Even before the Japanese attack on Pearl Harbor, the U.S. government's Office of the Coordinator of Information had already begun providing war news and commentary to the commercial American shortwave radio stations for use on a voluntary basis. Direct programming began approximately seven weeks after the United States's entry into World War II, with the first live broadcast to Germany, which was called Stimmen aus Amerika ("Voices from America") and was transmitted on February 1, 1942. It was introduced by "The Battle Hymn of the Republic" and included the pledge: "Today, and every day from now on, we will be with you from America to talk about the war. . . . The news may be good or bad for us – We will always tell you the truth." Franklin Delano Roosevelt, 32nd President of the United States, approved this broadcast, which then-Colonel William J. Donovan and playwright Robert Sherwood, the playwright who served as Roosevelt’s speech writer and information advisor, had recommended to him. It was Sherwood who actually coined the term “The Voice of America” to describe the shortwave network that began its transmissions on February 1, from 270 Madison Avenue in New York City.
The Office of War Information, when organized in the middle of 1942, officially took over the VOA's operations. The VOA reached an agreement with the British Broadcasting Corporation to share medium-wave transmitters in Britain, and expanded into Tunis in North Africa and Palermo and Bari, Italy as the Allies captured these territories. The OWI also set up the American Broadcasting Station in Europe.
By the end of the war, the VOA had 39 transmitters and provided service in 40 languages. Programming was broadcast from production centers in New York and San Francisco, with more than 1,000 programs originating from New York. Programming consisted of music, news, commentary, and relays of U.S. domestic programming, in addition to specialized VOA programming.
In 1947, the VOA started broadcasting to the Soviet citizens in Russian under the pretext of countering "more harmful instances of Soviet propaganda directed against American leaders and policies" on the part of the internal Soviet Russian-language media, according to John B. Whitton's treatise, Cold War Propaganda. The Soviet Union responded by initiating electronic jamming of VOA broadcasts on April 24, 1949.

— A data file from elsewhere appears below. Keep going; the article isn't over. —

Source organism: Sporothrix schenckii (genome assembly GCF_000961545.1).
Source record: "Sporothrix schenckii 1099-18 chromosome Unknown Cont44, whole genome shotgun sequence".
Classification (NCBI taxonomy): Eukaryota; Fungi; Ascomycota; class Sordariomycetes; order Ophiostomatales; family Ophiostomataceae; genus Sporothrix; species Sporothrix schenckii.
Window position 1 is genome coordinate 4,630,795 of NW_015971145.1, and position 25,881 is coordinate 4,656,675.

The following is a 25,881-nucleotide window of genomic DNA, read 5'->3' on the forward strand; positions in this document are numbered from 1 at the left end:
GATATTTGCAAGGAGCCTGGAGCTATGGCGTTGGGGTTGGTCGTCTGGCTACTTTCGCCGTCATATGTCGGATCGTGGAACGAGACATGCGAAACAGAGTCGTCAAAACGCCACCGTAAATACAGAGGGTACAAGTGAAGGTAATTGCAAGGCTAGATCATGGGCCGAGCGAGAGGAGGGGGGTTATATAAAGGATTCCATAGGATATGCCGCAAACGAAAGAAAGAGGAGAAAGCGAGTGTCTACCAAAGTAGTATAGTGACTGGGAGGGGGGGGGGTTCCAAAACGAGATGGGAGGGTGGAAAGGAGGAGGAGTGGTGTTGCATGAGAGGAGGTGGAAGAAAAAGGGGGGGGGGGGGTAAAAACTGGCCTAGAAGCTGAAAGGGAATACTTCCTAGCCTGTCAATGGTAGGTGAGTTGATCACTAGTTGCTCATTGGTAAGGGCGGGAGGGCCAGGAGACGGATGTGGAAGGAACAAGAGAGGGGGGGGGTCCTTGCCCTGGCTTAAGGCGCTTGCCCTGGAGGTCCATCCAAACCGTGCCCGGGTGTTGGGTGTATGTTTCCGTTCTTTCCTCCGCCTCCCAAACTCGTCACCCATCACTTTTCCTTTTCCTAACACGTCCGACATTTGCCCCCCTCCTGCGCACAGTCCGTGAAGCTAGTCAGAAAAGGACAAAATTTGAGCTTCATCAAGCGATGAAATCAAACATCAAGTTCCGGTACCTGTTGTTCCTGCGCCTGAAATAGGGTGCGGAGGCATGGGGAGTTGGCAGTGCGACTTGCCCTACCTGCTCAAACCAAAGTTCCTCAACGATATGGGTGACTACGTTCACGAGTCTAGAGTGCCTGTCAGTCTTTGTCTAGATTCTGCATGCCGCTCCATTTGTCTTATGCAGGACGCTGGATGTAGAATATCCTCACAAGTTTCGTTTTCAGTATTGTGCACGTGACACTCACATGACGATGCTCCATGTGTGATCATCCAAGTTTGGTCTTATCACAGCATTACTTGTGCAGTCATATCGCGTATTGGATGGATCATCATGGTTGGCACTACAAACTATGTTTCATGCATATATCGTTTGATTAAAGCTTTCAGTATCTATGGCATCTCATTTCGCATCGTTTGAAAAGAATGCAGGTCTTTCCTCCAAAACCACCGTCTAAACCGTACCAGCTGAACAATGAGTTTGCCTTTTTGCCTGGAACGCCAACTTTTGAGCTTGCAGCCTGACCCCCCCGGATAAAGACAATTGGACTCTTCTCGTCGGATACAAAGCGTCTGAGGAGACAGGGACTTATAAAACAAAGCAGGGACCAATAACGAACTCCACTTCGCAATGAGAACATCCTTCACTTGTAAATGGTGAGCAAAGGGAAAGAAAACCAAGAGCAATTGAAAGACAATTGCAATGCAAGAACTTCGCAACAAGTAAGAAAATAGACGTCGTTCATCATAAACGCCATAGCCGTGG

Charles W. Thayer headed the VOA in 1948–49.
Over the next few years, the U.S. government debated the best role of the Voice of America. The decision was made to use VOA broadcasts as a part of its foreign policy to fight the propaganda of the Soviet Union and other countries.
In 1952, the Voice of America installed a studio and relay facility aboard a converted U.S. Coast Guard cutter renamed Courier whose target audience was Russia and its allies. The Courier was originally intended to become the first in a fleet of mobile, radio broadcasting ships (see offshore radio) that built upon U.S. Navy experience during WWII in using warships as floating broadcasting stations. However, the Courier eventually dropped anchor off the island of Rhodes, Greece with permission of the Greek government to avoid being branded as a pirate radio broadcasting ship. This VOA offshore station stayed on the air until the 1960s when facilities were eventually provided on land. The Courier supplied training to engineers who later worked on several of the European commercial offshore broadcasting stations of the 1950s and 1960s.
Control of the VOA passed from the State Department to the U.S. Information Agency when the latter was established in 1953. to transmit worldwide, including to the countries behind the Iron Curtain and to the People's Republic of China (PRC).